A research instrument is considered valid to the extent that it measures what the user is trying to measure. If the research instrument also measures extraneous variables, its validity is weakened proportionately.Test reliability, usually reported in reliability coefficients, is a measure of how consistently a research instrument measures whatever it is measuring.
Test reliability, usually reported in reliability coefficients, is a measure of how consistently a research instrument measures whatever it is measuring. The coefficient of stability, or a report of test-retest reliability, is an indication of this stability in performance over time
Parallel Forms Reliability-- For standardized instruments that measure a single construct, the researcher can assess reliability through parallel forms reliability. In this test, the researcher correlates the scores from two versions of the same instrument. For example, a measure of mental health, the Mental Health Index, has two forms of psychological distress measures. Version 1 is based on the full battery of questions. To reduce the burden on respondents, the test developers created a new, shorter instrument by selecting a subset of Version 1 items. To assess parallel forms reliability, the researcher would calculate a correlation coefficient to measure the strength of the relationship between the scores on the two versions. Scores of .80 or better are considered to show good parallel forms reliability.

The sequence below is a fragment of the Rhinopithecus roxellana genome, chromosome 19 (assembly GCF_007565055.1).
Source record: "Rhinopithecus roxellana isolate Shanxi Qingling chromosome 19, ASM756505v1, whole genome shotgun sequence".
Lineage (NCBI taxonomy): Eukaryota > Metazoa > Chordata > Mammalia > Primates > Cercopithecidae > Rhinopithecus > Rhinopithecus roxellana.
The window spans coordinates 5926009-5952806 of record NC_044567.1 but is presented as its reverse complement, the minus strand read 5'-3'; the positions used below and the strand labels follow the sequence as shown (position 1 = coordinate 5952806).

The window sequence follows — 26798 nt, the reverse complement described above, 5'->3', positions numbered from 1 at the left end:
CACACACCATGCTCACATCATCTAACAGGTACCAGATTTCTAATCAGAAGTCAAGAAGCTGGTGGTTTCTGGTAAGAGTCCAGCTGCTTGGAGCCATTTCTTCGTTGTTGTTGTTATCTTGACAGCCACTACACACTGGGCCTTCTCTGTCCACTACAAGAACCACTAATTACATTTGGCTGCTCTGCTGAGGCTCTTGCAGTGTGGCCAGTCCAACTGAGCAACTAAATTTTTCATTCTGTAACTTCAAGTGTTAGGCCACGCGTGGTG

Split-Half Reliability--A test related to parallel forms reliability, split-half reliability is used for standardized instruments that measure a single concept using several items. The instrument assesses split-half reliability by correlating half the items with the other half. Because all of the items measure the same concept, the two halves should correlate highly. Consider, for example, a depression scale that contains 40 items. If all items measure aspects of depression, half of the items should correlate highly with the other half. As with parallel forms reliability, a correlation coefficient of .80 or higher would be expected.
Internal Consistency-- Researchers use internal consistency as a test of reliability for standardized instruments that either measure a single concept or measure multiple concepts but calculate a score for each concept-also referred to as each sub-scale-separately. Internal consistency is concerned with the extent to which all of the items included in the index or scale for a single concept hold together, or how consistently the items are scored. ...
The coefficient of stability, or a report of test-retest reliability, is an indication of this stability in performance over time.
A research instrument cannot be considered valid unless it measures something explicitly relevant